Every day that seemed too difficult to endure closes, and the next opens again with a rising sun.
When I was in the ninth grade, I came home one day and ran upstairs to tell my mother about my Geography class. She was lying on her bed and I babbled incessantly for a little while.
I went downstairs to make a snack and called out my brother's name. Ten years old, five feet tall, my autistic brother was nowhere to be seen nor heard. I knocked on the white wooden door of the downstairs bathroom.
"Adam?" I called.
I tried the door and, to my surprise, it opened.
There on the toilet sat my brother slouched forward. The smell of feces was overwhelming. His head hung down, his jaw slack, the air soundless.
"Adam!" I cried, looking down and seeing the awful mess that his misaligned body had made all over his pants and the floor.
With panic rising, I did what any thirteen-year-old would do: "Mom!" I shrieked at the top of my lungs. Fearing him dead, I raced upstairs and cried, "He's not moving! Something is wrong with Adam!"
My mother's body, mind and mouth disconnected in that moment. Her feet carried her swiftly down the stairs while her voice evenly asked me to call my father. I called my dad while my mom found my motionless brother in the bathroom and carried his limp body upstairs. She put him in the bathtub and we cleaned his small, vulnerable body even though we realized he was unconscious.
Carefully, we put underwear on him and laid him on my mother's bed. My father had instructed us to wait until he got home and then we would take my brother to the hospital. I remember gingerly touching my brother. I kissed his cheek and hugged him, then leapt back in fear. I hadn't yet understood all of the intricacies of my brother's high-functioning autism, but I knew that he only let my mother touch him and that 'normal' Adam would have shoved me or screamed had I hugged or kissed him.
I thought he was dead, but my mother and I both confirmed his chest was slowly rising and slight breaths were coming out of his mouth. Ten minutes later, my dad was home and we were buckling my brother into the front passenger seat and jumping into the car. I had never seen my father speed nor weave like he did that day.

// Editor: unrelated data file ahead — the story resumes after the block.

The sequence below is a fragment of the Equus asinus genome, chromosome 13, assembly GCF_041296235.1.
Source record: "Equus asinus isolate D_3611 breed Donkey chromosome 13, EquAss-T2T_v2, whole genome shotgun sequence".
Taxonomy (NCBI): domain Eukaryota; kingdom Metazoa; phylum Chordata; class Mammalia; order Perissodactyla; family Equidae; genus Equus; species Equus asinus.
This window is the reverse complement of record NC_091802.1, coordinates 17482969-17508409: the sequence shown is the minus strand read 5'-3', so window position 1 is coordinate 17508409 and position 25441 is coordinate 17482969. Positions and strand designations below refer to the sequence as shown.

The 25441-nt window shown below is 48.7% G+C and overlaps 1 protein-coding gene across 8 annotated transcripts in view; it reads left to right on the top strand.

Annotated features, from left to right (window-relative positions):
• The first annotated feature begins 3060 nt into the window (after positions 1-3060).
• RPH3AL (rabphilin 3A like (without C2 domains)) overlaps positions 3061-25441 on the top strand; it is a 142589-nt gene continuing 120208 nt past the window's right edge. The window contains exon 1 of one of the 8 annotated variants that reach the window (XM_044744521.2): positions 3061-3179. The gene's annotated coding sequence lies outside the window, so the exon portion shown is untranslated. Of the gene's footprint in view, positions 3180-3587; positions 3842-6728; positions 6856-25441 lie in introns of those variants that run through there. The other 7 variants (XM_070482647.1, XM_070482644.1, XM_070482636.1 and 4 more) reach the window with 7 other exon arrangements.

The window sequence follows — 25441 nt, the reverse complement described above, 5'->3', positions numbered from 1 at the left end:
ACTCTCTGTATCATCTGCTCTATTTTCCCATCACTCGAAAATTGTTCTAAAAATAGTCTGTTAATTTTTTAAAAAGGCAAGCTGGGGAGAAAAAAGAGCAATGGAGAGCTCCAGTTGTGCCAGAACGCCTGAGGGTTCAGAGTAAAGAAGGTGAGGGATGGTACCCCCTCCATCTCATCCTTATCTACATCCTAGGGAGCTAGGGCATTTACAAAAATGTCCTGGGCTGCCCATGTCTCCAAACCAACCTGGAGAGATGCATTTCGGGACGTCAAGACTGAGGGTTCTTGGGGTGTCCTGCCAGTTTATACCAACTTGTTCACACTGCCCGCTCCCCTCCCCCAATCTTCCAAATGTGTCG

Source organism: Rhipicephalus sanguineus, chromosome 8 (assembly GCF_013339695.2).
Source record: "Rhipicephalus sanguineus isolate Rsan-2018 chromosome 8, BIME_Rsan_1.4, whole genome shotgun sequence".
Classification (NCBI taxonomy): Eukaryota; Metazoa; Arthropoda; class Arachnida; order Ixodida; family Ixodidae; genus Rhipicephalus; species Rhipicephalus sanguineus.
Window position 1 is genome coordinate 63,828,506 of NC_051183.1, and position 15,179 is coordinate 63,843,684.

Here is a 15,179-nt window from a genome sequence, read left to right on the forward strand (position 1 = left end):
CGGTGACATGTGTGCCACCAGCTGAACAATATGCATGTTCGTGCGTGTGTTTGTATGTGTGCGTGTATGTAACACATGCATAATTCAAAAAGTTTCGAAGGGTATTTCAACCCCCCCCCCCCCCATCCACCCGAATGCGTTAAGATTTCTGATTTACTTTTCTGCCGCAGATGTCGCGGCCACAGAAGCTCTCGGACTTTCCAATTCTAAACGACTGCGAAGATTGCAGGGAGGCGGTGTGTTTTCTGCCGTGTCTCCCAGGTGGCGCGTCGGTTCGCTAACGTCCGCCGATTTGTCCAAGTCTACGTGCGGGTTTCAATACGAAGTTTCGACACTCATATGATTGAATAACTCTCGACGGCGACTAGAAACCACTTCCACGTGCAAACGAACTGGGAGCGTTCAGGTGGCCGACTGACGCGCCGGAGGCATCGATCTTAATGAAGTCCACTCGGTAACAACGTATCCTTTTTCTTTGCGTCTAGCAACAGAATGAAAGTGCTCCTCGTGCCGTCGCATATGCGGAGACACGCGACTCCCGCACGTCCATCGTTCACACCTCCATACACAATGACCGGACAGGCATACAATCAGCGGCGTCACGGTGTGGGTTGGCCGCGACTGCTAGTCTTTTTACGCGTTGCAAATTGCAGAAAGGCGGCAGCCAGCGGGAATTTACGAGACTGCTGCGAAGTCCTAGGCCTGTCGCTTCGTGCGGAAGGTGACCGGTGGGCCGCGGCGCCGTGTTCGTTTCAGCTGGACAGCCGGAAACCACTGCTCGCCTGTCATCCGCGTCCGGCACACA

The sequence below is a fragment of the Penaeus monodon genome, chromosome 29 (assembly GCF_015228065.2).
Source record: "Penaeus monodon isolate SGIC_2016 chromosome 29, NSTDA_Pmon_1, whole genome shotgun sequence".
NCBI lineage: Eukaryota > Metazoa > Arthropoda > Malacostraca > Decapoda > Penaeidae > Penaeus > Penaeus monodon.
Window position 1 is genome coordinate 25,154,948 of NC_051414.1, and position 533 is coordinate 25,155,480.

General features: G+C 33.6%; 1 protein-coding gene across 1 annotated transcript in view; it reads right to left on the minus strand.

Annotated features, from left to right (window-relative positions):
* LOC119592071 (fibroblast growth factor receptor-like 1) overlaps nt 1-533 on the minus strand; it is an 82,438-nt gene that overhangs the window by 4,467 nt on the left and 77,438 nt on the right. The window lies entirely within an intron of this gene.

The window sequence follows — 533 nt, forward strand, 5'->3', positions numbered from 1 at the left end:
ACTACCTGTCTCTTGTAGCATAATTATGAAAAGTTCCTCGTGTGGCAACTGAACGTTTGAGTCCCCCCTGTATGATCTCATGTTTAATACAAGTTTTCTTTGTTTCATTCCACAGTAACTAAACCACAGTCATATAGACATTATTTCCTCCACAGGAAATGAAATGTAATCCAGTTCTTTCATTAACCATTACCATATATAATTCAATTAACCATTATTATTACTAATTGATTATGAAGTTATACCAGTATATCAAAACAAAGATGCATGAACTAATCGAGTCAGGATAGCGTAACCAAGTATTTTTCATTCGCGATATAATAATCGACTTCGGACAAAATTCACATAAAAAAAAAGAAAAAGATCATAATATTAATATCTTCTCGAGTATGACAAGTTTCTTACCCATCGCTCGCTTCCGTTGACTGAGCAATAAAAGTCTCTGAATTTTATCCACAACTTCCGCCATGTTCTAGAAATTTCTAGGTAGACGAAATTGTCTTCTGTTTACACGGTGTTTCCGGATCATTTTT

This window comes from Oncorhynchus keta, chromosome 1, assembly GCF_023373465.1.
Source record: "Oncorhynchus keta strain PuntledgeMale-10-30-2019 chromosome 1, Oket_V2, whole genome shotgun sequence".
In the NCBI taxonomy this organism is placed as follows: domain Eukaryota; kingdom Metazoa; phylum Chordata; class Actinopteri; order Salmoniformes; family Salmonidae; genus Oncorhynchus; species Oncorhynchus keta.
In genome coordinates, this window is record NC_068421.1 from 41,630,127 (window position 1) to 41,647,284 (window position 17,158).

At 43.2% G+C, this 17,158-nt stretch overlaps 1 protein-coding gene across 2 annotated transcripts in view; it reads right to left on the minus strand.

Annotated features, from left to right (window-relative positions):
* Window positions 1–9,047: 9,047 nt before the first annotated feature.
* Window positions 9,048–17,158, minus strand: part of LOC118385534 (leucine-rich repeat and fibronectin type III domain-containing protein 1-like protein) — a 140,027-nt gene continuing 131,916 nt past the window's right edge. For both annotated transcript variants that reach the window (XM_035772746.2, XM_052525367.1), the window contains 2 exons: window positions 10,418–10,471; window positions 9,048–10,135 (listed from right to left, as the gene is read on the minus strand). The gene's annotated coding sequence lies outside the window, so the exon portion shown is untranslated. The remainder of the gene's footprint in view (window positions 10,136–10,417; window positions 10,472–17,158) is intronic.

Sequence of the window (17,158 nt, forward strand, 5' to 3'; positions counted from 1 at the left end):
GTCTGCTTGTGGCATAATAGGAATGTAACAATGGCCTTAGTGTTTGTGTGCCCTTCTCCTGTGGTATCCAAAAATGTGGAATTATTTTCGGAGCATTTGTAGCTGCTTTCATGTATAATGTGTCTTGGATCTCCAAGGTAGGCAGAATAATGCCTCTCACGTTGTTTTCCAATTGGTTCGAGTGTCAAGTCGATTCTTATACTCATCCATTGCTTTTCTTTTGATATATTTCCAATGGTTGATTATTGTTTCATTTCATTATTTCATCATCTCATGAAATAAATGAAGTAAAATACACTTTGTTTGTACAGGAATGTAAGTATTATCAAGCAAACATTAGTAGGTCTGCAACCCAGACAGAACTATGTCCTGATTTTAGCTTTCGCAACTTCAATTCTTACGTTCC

Thirty minutes later we were in the ER; thirty minutes after that my brother was hooked up to IVs in a private room; thirty minutes after that hospital staff sent a chaplain to talk to us. That was the moment I cried. That was the moment I realized that experts, not Mom or Dad, were preparing us for my brother's death.
A nurse took my mother aside and I overheard her say that there was currently more toxin in my brother's blood than there was blood in his blood. They were pumping fresh blood into him and trying to remove the highly toxic blood from his body.
My brother regained consciousness the next morning and we breathed relief and whispered prayers. He remained in intensive care for a week and then in the hospital's pediatric ward for another three weeks.
My brother's misdiagnosed strep throat (a doctor had told us it was the flu) had led to a 'stracto-cockal' (as I told my friends) infection which had spread to his kidney and started poisioning his body. He would have been aware that something was wrong and that it hurt, but he was unable to or did not wish to express it to us in a way that indicated the severity of his situation.
My brother lived and I was given a chance to re-value my autistic brother with all his quirks. I donate blood dilligently every 56 days which is as often as you can donate in Canada. Over 70% of Canadians will require blood at some point in their life, but only 4% donate. People in that 4% kept my brother alive that night, kept toxins from killing him. Donating blood back to my community is the least I can do to ensure that the sun also rises for someone else.
I believe the sun also rises, dries our tears, bringing the blue skies of day. I believe the sun also rises, lighting our path, driving the darkness away.
This is my submission for therealljidol Season 6, Topic 7: Sunrise. I hope you will consider voting for me in this week's poll.